They walked outside, glasses in hand, shoes long-since removed and lined up along the baseboard and forgotten, and looked up into a dusky sky. Somewhere up there was a ten-mile-wide minivan-shaped chunk of nickel-iron tumbling its way towards the end of all human civilization. Someone asked, "Anybody see it?"
No one answered. Howard fished a phone out of his jeans pocket and stared down at it for a bit. "It's on the other side of the planet right now. Nothing to see."
They didn't go back inside; they milled around with their toes in the grass and made small talk about friends and family.
Howard sat down in the grass; eventually he laid down in it. At some point, as the stars twisted slowly above him, he realized Francesca was laying next to him. "Hi."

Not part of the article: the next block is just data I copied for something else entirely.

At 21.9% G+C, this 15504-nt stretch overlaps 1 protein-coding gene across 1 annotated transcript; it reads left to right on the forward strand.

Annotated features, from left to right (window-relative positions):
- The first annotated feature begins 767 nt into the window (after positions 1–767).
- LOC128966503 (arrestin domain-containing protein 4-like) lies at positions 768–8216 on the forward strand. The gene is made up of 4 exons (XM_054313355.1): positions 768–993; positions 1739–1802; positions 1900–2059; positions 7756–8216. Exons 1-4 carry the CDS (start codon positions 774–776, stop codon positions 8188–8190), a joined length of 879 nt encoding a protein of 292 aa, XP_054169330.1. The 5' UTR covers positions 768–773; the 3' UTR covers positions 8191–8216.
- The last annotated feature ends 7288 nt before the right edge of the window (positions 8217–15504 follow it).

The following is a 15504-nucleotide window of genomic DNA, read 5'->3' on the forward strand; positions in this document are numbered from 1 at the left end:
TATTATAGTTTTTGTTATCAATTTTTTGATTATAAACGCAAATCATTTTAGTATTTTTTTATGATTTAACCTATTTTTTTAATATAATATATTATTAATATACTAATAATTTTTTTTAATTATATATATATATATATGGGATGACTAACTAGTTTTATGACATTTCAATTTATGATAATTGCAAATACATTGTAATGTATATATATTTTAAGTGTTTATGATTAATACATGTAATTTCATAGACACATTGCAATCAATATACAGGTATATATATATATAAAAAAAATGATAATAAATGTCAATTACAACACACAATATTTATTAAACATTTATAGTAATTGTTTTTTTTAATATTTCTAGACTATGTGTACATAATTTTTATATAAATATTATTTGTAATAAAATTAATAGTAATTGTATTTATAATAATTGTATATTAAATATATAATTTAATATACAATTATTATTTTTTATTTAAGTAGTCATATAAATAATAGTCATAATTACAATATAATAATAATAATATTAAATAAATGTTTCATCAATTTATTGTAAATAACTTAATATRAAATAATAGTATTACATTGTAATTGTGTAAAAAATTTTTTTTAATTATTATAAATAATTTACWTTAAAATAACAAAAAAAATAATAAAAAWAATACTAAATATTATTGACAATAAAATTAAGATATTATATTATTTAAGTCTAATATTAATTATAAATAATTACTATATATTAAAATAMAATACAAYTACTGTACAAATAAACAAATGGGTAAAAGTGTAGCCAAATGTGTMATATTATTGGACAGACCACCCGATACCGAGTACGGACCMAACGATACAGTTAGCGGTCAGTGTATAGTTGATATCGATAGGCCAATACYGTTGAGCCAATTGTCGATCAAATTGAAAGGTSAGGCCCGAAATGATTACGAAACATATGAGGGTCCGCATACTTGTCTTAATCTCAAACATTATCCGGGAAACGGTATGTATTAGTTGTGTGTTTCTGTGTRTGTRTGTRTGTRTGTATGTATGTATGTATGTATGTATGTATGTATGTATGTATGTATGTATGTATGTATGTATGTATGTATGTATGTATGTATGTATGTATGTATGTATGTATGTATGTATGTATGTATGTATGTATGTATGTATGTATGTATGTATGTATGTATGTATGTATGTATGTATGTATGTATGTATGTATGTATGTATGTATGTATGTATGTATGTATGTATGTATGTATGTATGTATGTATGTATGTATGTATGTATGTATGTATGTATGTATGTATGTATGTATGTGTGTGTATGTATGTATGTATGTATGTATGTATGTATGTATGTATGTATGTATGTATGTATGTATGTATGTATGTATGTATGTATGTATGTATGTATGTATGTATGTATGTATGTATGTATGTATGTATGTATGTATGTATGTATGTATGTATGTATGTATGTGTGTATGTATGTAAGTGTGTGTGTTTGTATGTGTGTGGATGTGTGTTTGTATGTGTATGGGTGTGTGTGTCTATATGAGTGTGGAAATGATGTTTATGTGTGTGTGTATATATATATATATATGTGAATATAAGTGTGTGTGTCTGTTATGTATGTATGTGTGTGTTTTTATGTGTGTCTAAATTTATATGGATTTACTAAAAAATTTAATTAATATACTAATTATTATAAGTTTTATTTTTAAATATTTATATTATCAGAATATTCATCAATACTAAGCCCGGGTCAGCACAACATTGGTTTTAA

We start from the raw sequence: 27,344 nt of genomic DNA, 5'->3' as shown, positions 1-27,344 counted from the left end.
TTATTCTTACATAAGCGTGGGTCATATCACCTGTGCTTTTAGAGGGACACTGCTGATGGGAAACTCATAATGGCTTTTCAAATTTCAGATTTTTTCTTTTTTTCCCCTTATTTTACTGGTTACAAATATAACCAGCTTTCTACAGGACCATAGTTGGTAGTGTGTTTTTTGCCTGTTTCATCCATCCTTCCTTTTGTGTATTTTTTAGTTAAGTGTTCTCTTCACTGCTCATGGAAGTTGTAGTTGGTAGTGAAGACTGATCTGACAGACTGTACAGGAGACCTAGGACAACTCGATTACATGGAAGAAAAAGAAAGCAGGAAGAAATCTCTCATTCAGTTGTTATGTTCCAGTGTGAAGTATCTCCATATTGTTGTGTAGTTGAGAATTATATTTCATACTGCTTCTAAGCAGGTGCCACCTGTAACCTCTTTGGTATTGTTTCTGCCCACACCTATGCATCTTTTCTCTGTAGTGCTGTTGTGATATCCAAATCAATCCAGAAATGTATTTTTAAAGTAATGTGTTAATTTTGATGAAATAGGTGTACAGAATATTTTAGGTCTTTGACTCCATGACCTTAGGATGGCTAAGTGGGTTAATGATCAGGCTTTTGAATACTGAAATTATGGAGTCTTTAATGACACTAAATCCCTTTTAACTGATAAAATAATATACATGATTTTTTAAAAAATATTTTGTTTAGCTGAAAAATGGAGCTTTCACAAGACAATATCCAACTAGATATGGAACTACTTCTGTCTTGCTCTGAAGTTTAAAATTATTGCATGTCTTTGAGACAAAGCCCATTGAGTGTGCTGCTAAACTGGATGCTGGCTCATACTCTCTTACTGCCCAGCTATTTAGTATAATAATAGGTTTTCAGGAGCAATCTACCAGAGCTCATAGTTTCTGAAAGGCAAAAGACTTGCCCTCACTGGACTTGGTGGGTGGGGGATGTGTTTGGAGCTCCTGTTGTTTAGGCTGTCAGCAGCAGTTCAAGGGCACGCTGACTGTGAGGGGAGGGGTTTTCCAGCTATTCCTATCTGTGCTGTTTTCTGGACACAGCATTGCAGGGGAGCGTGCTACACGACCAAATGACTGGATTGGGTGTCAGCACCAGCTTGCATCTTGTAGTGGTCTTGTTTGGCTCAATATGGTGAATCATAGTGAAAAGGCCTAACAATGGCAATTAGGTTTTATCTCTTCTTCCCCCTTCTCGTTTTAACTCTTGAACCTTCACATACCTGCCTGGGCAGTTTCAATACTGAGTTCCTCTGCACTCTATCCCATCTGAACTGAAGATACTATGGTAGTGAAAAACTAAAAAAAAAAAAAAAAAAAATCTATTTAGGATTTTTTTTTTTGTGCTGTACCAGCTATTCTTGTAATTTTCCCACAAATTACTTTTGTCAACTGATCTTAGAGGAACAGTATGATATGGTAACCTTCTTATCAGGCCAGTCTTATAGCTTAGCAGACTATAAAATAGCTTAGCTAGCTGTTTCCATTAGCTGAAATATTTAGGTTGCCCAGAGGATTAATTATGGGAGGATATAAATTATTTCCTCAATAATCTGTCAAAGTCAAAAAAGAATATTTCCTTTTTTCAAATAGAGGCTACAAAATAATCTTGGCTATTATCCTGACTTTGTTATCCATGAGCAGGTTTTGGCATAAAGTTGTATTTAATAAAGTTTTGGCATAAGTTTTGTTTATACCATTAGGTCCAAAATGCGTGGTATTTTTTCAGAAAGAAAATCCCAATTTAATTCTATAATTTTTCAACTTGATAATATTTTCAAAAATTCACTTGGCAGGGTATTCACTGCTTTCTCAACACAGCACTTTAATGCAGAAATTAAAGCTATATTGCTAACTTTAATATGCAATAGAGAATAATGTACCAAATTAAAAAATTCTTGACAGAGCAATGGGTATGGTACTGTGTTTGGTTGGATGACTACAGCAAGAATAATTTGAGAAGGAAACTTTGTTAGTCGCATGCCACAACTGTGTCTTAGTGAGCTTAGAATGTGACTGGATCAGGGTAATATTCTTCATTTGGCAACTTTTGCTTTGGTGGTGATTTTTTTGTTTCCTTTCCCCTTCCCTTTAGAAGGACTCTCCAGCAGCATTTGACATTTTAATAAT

"So, what if it misses?"
"But how do you know?"
"Because… because math. It's gonna hit."
She made a face as if she'd been holding out hope, even this late. "I always hated math. Hated the teachers, they all thought it was so easy."
"Wanna go inside? Upstairs, I mean?"
He considered it carefully. "I wouldn't want to miss the show."